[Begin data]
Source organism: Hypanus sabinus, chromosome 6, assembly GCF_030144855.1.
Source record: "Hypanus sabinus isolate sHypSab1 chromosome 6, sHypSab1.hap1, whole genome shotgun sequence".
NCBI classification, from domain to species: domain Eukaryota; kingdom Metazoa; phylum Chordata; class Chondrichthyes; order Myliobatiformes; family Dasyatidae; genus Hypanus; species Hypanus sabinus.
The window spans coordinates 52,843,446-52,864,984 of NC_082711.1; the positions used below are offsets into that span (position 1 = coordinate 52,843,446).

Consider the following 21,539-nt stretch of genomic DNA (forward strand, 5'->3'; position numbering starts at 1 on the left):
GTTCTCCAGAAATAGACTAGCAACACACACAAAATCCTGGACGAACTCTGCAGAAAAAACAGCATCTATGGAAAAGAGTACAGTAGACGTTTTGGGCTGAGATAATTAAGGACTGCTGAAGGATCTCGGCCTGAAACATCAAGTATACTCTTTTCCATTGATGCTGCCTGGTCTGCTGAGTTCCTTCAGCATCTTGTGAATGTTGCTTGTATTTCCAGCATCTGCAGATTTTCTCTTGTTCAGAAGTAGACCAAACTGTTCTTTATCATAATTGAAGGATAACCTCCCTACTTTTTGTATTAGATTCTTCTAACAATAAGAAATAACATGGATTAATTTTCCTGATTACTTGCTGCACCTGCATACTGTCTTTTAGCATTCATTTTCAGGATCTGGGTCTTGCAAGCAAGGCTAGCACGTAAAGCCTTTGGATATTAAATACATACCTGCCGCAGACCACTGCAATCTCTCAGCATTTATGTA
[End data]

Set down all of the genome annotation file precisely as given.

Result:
Source organism: Hypanus sabinus, chromosome 6, assembly GCF_030144855.1.
Source record: "Hypanus sabinus isolate sHypSab1 chromosome 6, sHypSab1.hap1, whole genome shotgun sequence".
NCBI classification, from domain to species: domain Eukaryota; kingdom Metazoa; phylum Chordata; class Chondrichthyes; order Myliobatiformes; family Dasyatidae; genus Hypanus; species Hypanus sabinus.
The window spans coordinates 52,843,446-52,864,984 of NC_082711.1; the positions used below are offsets into that span (position 1 = coordinate 52,843,446).

Consider the following 21,539-nt stretch of genomic DNA (forward strand, 5'->3'; position numbering starts at 1 on the left):
GTTCTCCAGAAATAGACTAGCAACACACACAAAATCCTGGACGAACTCTGCAGAAAAAACAGCATCTATGGAAAAGAGTACAGTAGACGTTTTGGGCTGAGATAATTAAGGACTGCTGAAGGATCTCGGCCTGAAACATCAAGTATACTCTTTTCCATTGATGCTGCCTGGTCTGCTGAGTTCCTTCAGCATCTTGTGAATGTTGCTTGTATTTCCAGCATCTGCAGATTTTCTCTTGTTCAGAAGTAGACCAAACTGTTCTTTATCATAATTGAAGGATAACCTCCCTACTTTTTGTATTAGATTCTTCTAACAATAAGAAATAACATGGATTAATTTTCCTGATTACTTGCTGCACCTGCATACTGTCTTTTAGCATTCATTTTCAGGATCTGGGTCTTGCAAGCAAGGCTAGCACGTAAAGCCTTTGGATATTAAATACATACCTGCCGCAGACCACTGCAATCTCTCAGCATTTATGTA